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Types | Subtypes | Universal Monster Rules


Source Bestiary 3 pg. 53

Clockwork constructs are the technological cousins of golems, constructed with a combination of magic and precise technologies dependant upon the internal churning and turning of thousands of intricate springs, screws, and gears.

There are those who would scoff at the work of clockwork engineers, whose constructs seem at best merely imitations of the creations brought to life by practitioners of the purely arcane arts. However, those canny enough to realize the potential of clockwork engines know their true power to be both exotic and potent. In worlds where clockworks are common, these creatures can rival even the most powerful of golems for raw power. Massive giants comprising countless nuts and bolts have torn entire empires asunder. Time and time again, clockwork creatures have proven themselves a formidable presence in the face of more traditional rivals, and those who have borne witness to the feats of these creatures know to hold their tongues before questioning the constructs' power.

Clockwork creatures function by combining magical energies and clockwork mechanisms. The myriad metal parts that go into the construction of a clockwork creation require absolute precision in order to function properly, so they must be built by only the steadiest of hands. Amateurish attempts at clockwork construction typically result in nonfunctional units or misfires, and many an engineering lab has been burned to the ground by novices seeking to learn the basics of clockworks and the elements that power them.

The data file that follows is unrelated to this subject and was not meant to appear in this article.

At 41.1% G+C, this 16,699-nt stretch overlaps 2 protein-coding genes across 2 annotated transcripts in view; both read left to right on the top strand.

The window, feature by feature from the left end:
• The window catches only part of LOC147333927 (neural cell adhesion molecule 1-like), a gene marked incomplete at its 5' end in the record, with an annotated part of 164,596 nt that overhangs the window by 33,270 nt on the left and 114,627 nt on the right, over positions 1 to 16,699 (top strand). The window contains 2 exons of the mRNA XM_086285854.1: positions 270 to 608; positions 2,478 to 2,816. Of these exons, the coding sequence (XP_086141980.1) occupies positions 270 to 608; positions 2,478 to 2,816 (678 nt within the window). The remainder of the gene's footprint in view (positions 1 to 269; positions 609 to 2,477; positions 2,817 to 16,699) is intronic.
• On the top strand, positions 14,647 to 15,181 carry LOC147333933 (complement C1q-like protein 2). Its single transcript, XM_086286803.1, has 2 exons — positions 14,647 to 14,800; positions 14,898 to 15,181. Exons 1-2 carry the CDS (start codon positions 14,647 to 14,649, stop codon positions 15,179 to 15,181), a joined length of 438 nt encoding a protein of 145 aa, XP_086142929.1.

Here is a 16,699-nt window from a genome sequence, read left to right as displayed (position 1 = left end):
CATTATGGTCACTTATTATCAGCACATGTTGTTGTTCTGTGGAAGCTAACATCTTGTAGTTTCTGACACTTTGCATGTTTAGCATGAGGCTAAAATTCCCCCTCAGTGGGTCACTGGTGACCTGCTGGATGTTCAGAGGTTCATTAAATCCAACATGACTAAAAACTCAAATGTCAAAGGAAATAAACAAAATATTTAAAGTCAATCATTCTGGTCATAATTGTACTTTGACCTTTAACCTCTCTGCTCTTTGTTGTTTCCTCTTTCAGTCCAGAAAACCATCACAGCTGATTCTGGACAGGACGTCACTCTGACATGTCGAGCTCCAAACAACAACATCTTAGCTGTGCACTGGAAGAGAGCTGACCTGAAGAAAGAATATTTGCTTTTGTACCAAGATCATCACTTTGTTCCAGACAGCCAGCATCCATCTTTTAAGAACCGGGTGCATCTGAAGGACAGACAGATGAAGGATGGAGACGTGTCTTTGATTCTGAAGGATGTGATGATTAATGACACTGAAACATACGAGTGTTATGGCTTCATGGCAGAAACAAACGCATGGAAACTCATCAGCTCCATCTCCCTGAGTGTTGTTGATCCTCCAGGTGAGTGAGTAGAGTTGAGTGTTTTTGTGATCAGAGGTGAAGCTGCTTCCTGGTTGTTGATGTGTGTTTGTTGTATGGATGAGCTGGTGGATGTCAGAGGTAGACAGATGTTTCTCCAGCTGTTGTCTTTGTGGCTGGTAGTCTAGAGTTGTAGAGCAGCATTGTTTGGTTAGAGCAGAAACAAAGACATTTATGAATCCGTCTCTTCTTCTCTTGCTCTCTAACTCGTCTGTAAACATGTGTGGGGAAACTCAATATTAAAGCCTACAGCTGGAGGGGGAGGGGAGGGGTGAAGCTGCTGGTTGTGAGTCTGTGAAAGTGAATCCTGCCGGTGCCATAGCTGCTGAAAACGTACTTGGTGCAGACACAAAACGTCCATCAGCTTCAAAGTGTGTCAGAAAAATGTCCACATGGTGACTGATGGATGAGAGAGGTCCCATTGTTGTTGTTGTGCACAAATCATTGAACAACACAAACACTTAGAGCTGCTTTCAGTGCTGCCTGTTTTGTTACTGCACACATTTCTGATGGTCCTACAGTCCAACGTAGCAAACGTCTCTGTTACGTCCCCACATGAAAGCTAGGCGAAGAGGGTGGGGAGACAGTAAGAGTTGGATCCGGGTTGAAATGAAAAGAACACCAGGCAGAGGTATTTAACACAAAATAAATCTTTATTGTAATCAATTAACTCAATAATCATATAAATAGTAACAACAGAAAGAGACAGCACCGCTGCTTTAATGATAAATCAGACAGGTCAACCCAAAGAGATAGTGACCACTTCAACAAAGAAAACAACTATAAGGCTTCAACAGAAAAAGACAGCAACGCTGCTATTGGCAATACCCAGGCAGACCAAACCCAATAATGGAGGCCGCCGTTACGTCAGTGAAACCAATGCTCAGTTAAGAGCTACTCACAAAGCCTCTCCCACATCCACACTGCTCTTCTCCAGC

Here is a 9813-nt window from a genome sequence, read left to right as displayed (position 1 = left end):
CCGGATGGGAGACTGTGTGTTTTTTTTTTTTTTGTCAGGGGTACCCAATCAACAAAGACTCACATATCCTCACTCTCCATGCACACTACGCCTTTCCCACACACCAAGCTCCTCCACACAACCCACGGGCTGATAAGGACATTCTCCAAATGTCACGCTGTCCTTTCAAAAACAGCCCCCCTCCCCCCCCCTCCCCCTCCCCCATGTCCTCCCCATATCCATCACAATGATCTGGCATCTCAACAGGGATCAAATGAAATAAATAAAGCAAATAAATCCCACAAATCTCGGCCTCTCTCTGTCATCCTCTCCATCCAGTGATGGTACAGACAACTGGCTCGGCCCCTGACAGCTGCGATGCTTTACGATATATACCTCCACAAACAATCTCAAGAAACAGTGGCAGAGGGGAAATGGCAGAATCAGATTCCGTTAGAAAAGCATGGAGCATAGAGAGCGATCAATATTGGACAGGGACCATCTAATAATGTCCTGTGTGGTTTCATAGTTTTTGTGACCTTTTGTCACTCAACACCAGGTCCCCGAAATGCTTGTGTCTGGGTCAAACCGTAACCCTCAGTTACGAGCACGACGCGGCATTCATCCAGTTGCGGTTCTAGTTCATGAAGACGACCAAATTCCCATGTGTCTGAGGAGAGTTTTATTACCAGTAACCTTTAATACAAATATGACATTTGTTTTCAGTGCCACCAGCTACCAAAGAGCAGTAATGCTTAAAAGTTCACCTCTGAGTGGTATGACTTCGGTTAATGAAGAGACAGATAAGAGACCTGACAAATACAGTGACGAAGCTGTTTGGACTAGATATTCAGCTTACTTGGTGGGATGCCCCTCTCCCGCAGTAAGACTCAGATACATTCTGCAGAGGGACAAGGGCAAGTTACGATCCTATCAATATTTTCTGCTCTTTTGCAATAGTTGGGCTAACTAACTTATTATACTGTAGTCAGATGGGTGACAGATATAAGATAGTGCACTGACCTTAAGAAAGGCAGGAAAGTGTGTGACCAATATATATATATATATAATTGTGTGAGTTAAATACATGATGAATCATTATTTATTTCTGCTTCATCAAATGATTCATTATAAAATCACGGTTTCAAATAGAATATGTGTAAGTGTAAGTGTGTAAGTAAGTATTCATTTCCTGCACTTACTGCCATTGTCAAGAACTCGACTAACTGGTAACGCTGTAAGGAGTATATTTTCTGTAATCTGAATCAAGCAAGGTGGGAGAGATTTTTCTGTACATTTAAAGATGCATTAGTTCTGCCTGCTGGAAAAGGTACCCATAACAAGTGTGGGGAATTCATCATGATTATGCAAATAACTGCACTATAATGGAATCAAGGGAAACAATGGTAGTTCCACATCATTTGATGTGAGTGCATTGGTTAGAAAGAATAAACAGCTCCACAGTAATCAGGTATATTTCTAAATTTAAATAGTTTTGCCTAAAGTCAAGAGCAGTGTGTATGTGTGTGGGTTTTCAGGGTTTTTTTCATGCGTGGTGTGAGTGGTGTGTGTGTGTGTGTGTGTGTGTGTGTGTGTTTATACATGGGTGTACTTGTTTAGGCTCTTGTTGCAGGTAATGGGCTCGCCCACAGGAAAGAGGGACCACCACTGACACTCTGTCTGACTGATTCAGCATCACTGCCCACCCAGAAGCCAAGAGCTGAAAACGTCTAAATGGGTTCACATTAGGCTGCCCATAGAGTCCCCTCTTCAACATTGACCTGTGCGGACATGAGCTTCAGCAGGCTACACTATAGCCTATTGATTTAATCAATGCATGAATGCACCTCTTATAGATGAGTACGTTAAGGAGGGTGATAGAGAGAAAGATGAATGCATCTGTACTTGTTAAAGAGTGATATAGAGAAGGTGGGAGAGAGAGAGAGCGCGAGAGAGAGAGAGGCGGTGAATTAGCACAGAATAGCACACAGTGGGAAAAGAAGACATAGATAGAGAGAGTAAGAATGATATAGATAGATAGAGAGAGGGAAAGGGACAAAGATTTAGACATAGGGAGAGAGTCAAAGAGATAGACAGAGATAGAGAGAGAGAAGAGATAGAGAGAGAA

Particularly guileful crafters may construct miniature clockwork spies that can record sound, and rumors tell of even more advanced technologies that allow visual recording. While magical wonders such as spells can allow the user to scry information or to see where one isn't normally physically able to, clockwork spies provide an edge in that their memories are concrete and incorruptible, enabling them to make flawless recordings of events not subject to the regular perversions of human memories.

Clockwork creations, as their names suggests, must be wound up before they animate. The creator of a clockwork crafts a unique key for each creation. This key is typically inserted into the clockwork's back and turned clockwise to wind it. Turning the key counterclockwise has the effect of winding the machine down, though only a willing (or completely helpless) machine will allow itself to be unwound in this way, meaning either its creator or someone its creator has specifically designated can normally do so. Since each key is totally unique, construction of a new key (or bypassing a key entirely) requires a successful Disable Device check (DC = 20 + the clockwork's CR). Larger clockworks tend to have larger keys, and particularly huge keys require more than one set of hands to turn. Rather than seek assistance from other engineers, eccentric or hermetic inventors often rely upon other clockwork creations to help them turn keys or aid in the creation of more monumental constructs. Other times, engineers give copies of keys to their most trusted clockworks, which can be programmed to wind allies and even themselves as the situation requires.